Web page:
Better Than: Hearing hip-hop and electronic music all Super Bowl week
The collective age of the two performers at Hard Rock Live on Tuesday Night was 157 years. So you might think this concert was better suited for Florida's senior citizens -- but the blues knows no age.
Old and young, white and black -- all settled into the spacious Hard Rock Live arena around 8:30 p.m. as George "Buddy" Guy took the stage first alongside his five-piece band. Starting into "I'm not the Best" and Muddy Waters' "Hoochie Coochie Man," Buddy's vocals powered over drum fills and soothed the crowd. He quickly changed tempos, coyly crooning about his Southern roots and a meeting with the gypsy on that cover..
Blues music also doesn't know about song breaks, and there's no need for a hook on each number. Thus Guy flowed throughout his 40 minutes on stage with little rest. Exchanging chops with his skilled electric keyboard player into "Can't be Satisfied," his honest lyrics and virtuoso acoustic guitar playing took the audience back to an easier time. Ending with "Skin Deep," the title track off his last album, he reminded everyone that "underneath we are all the same."
After a prolonged intermission and instrument change, B.B. King's big band started up and ran through a couple jazzier numbers, channeling '20s Harlem with their four-man horn section. Meanwhile B.B.'s famous guitar, Lucille, stood propped up nearby.
The proclaimed "King of the Blues" then slowly entered and sat down on a chair at the center of the stage; he explained he needed to sit on because of his diabetic condition. At age 84, though, it's a wonder this man is still touring and able to do all the traveling which that requires.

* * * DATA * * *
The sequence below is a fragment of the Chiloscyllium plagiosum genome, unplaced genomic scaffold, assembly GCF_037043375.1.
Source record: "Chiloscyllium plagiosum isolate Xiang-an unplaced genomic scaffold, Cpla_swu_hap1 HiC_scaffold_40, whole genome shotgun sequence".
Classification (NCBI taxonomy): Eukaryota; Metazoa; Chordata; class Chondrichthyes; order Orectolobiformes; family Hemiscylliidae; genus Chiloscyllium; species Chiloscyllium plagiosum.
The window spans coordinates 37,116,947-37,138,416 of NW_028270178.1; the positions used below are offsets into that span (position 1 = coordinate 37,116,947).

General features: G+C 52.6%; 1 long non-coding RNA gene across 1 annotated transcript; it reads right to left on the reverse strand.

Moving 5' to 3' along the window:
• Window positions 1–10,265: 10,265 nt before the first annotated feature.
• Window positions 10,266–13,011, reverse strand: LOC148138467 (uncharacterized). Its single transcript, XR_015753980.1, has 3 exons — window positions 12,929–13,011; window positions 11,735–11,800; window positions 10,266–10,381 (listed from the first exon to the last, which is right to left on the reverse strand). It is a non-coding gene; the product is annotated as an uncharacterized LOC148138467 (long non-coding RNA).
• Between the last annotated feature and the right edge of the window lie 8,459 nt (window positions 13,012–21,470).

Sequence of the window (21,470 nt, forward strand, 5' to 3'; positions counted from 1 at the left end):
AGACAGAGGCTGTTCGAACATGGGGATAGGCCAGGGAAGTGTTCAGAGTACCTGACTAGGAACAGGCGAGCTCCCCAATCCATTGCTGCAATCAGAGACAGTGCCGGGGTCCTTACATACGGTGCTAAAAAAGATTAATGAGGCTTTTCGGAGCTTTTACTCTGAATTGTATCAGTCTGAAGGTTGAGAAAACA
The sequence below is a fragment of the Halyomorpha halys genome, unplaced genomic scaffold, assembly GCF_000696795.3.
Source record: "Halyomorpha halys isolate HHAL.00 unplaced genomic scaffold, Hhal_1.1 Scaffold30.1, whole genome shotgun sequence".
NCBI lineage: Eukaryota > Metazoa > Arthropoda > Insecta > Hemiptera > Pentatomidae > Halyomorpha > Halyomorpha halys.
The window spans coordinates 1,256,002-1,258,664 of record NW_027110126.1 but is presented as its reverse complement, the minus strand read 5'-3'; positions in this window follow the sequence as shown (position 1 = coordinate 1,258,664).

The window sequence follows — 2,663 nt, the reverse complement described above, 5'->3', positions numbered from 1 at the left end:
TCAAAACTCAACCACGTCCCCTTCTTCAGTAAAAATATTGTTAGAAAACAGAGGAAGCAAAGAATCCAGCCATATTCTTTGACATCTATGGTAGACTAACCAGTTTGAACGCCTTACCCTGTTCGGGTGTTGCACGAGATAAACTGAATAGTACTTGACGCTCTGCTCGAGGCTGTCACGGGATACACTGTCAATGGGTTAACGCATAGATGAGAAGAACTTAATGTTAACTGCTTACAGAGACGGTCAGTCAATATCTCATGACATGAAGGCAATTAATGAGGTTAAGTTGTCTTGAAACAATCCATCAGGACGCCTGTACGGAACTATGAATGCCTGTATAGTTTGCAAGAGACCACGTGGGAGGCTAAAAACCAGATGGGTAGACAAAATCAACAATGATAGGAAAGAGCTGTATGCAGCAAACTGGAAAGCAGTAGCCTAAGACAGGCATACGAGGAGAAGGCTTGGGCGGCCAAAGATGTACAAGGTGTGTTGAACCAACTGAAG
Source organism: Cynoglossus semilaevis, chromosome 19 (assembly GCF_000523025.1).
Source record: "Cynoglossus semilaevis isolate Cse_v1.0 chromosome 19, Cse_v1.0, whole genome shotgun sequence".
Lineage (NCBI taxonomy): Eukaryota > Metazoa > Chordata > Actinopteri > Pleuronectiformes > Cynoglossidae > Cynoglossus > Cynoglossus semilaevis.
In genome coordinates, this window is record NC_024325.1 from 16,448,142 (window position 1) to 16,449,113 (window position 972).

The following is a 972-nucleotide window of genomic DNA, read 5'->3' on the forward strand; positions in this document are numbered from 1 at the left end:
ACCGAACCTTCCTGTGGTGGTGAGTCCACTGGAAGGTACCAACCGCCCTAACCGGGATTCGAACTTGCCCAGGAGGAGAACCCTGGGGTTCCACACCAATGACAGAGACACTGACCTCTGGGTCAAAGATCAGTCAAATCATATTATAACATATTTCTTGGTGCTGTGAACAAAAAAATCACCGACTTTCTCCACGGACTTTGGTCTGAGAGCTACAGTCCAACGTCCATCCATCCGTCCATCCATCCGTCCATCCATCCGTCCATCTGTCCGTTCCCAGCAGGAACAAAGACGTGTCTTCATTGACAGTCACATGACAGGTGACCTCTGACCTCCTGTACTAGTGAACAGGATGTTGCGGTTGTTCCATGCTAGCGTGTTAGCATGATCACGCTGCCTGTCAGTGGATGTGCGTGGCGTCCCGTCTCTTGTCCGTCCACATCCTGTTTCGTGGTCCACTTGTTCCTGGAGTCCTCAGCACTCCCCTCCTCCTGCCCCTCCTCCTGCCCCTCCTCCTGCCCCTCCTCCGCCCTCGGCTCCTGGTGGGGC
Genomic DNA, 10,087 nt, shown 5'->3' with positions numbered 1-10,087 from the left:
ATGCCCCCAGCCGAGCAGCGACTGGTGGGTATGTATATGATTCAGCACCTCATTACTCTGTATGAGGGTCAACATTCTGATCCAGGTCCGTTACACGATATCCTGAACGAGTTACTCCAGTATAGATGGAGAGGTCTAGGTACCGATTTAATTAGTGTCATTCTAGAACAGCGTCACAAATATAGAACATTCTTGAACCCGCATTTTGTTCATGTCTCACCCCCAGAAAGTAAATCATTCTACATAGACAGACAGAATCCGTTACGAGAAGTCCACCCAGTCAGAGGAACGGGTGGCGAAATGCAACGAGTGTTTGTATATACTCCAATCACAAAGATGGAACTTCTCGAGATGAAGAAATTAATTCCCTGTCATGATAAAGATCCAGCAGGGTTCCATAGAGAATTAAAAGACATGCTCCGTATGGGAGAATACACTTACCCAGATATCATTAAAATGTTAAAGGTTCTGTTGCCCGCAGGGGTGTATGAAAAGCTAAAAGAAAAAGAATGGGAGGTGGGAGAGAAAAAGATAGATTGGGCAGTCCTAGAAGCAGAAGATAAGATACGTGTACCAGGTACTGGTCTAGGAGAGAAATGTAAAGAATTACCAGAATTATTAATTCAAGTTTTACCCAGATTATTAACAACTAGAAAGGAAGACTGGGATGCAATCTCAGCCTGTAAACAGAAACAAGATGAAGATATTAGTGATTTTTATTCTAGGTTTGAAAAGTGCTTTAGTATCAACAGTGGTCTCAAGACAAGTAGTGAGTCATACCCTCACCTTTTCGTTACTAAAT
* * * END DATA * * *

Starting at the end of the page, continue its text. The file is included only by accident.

Thanking the Hollywood crowd for their hospitality and Florida for the nice weather, he then eased into the slow melodies of "I Need You" and "One More Kiss." His voice wasn't the strongest it's ever been, but it was still gritty like the Delta. Early in the set, he decided to introduce his band members, and instead of a quick name drop and solo, he continued to tell a story about each player. This unnecessarily slowed down the show, and at one point B.B. even joked, "I guess I better shut up," but didn't listen to his own advice.
Soon his talking subsided, though, and he let Lucille speak. He launched into "Let the Good Times Roll," with standout drummer Tony Coleman keeping fast pace throughout. B.B. then paid tribute to "The Originator" Bo Diddley, and recalled his performance with tourmate Guy and John Mayer to honor him at least year's Grammys. "I wasn't there this year, I don't think they like old blues singer," he added.
Then came some more solos and the poignant "See that My Grave is Kept Clean," before B.B was again giving commentary -- this time, about rap music's disrespect for women and notes about his producers. But the lights dimmed, and the twangs of "Key to the Highway" transported the arena to a smoky bar of days past, as the B.B. King experience extended way beyond the seniors' bed-times.
Personal Bias: I didn't hear any of my personal Buddy Guy favorites, like "Sweet Home Chicago," "Got My Eyes on You," and "Can't Quit you Baby." What happened, Bud?
Random Detail: Both Buddy and B.B stood over Persian-style carpet rugs as they played
By The Way: The B.B. King Blues Club in West Palm should host more touring acts.
-- Bernard Hacker